There are two main types of documentation [KBOSE05]

I. User documentation
II. Developer documentation

User documentation contains all documents that describe how to use the system. For certain
applications there can be different levels in the user documentation, corresponding with
different user levels and rights. For example, many applications that have an administrator role,
have a separate piece of documentation for administrators. Additionally, there can be various
user-contributed tutorials and How-To, be it on the project’s website or elsewhere.

The other main type of documentation, which plays a much larger role in Open Source
software than in proprietary applications, is developer documentation. A voluntary
decentralized distribution of labor could not work without it. The developer documentation
concerns separate documents on how to add or change the code, as well as documentation
within the source code, by way of comments. The comments usually explain what a section of
code does, how to use and change it and why it works like it does. Though this type of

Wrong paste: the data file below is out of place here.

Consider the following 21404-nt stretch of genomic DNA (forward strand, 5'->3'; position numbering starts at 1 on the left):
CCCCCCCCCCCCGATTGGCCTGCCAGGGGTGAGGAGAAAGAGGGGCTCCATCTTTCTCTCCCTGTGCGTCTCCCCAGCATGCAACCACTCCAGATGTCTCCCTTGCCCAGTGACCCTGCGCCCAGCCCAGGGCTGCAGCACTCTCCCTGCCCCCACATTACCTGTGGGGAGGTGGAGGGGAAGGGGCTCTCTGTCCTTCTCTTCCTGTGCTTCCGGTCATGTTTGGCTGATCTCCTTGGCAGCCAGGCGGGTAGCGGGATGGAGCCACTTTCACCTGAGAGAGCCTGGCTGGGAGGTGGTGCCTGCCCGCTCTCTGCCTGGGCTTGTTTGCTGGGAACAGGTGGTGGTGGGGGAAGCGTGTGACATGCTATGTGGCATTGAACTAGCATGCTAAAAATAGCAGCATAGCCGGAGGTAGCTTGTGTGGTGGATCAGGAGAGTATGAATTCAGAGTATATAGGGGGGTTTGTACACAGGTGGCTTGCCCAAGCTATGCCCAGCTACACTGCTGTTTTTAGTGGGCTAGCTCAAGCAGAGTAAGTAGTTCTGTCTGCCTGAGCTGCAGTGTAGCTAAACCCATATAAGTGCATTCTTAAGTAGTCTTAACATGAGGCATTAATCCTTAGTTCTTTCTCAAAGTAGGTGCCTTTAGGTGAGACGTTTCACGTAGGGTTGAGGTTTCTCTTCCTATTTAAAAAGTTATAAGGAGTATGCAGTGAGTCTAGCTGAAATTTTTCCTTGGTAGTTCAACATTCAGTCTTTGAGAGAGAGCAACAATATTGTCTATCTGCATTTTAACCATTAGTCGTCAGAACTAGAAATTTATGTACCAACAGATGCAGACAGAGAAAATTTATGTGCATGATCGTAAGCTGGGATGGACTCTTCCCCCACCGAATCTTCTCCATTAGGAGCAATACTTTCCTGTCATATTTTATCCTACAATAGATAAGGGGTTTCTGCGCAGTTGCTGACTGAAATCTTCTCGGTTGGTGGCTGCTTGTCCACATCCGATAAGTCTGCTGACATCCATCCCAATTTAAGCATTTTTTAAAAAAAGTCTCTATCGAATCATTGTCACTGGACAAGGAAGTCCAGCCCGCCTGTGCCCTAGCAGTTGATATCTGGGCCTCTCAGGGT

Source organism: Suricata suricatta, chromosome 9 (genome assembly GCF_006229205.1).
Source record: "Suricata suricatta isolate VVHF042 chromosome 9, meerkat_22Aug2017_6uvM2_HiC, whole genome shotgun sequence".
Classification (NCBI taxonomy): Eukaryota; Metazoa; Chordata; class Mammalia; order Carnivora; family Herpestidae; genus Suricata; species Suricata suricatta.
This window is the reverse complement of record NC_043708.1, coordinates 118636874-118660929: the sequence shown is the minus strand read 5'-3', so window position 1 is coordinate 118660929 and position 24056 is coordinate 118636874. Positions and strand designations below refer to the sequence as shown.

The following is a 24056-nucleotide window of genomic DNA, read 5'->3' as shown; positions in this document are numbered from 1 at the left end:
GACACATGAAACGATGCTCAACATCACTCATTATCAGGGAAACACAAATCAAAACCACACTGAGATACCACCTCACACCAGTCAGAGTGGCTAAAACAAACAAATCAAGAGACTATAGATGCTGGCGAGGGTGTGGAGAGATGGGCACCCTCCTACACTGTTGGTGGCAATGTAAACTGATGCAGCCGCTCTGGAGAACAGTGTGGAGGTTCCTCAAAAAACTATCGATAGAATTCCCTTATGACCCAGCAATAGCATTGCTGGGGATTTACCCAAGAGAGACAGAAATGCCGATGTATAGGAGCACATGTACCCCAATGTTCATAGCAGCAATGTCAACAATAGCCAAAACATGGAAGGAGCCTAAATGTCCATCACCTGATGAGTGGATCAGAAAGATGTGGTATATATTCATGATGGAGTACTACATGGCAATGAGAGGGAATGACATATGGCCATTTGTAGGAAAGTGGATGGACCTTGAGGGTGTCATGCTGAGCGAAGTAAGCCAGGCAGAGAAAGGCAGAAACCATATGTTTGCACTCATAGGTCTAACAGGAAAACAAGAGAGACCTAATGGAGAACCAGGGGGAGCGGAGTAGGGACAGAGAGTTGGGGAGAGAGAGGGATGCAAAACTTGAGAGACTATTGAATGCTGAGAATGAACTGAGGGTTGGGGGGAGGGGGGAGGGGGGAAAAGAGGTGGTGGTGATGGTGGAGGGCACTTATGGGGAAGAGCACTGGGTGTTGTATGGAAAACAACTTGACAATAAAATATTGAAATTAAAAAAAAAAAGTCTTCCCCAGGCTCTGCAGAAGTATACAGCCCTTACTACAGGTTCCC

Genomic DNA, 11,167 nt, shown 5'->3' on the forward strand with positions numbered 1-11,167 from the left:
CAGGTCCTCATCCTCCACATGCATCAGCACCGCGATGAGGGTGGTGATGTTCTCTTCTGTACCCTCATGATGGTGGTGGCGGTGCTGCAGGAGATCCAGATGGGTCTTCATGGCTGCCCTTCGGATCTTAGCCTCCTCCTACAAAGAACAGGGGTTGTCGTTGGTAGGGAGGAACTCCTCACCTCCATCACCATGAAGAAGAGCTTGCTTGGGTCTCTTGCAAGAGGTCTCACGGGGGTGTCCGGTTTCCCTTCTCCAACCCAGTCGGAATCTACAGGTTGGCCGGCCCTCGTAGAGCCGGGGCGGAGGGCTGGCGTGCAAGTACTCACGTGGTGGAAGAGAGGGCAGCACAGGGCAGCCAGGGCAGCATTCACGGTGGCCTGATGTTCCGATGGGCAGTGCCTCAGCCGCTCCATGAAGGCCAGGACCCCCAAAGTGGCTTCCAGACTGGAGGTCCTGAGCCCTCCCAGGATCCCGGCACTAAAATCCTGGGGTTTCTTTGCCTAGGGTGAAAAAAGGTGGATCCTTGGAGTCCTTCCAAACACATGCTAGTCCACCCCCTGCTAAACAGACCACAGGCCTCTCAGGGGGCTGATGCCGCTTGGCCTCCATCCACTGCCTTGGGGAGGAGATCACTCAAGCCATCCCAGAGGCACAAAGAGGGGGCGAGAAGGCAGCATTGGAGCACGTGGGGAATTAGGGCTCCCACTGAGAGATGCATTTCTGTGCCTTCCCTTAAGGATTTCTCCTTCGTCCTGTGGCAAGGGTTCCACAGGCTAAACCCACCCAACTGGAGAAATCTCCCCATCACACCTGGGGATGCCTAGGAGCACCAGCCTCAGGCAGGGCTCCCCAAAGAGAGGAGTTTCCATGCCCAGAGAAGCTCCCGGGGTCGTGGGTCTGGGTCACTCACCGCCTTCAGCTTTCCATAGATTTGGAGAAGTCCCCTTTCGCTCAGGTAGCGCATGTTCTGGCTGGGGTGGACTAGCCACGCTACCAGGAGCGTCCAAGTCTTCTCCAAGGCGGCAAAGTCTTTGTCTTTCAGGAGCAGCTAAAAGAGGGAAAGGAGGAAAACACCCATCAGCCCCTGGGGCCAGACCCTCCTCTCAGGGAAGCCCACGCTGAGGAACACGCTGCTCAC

documentation may exist for proprietary software, it is usually not public to have access to it.

Documentation is often lagging behind the status of the application, since especially
user documentation is often written only after functionality is created.

33
Comparative analysis criteria

● Maturity or Longevity: Many tools are relatively new, and are still not mature. Some are still
at the beta level, or even alpha.

The longevity of a product is a measure of how long it has been around. It says something
about a project’s stability and chance of survival. A project that is just starting it usually still full
of bugs. The older a project, the less likely the developers will suddenly stop. But age is not
always a guarantee of the chance of survival. First of all, very old software may be stuck on old
technologies and methods, from which the only escape is to completely start over. Some
software has already successfully gone through such a cycle, which is a good sign in terms of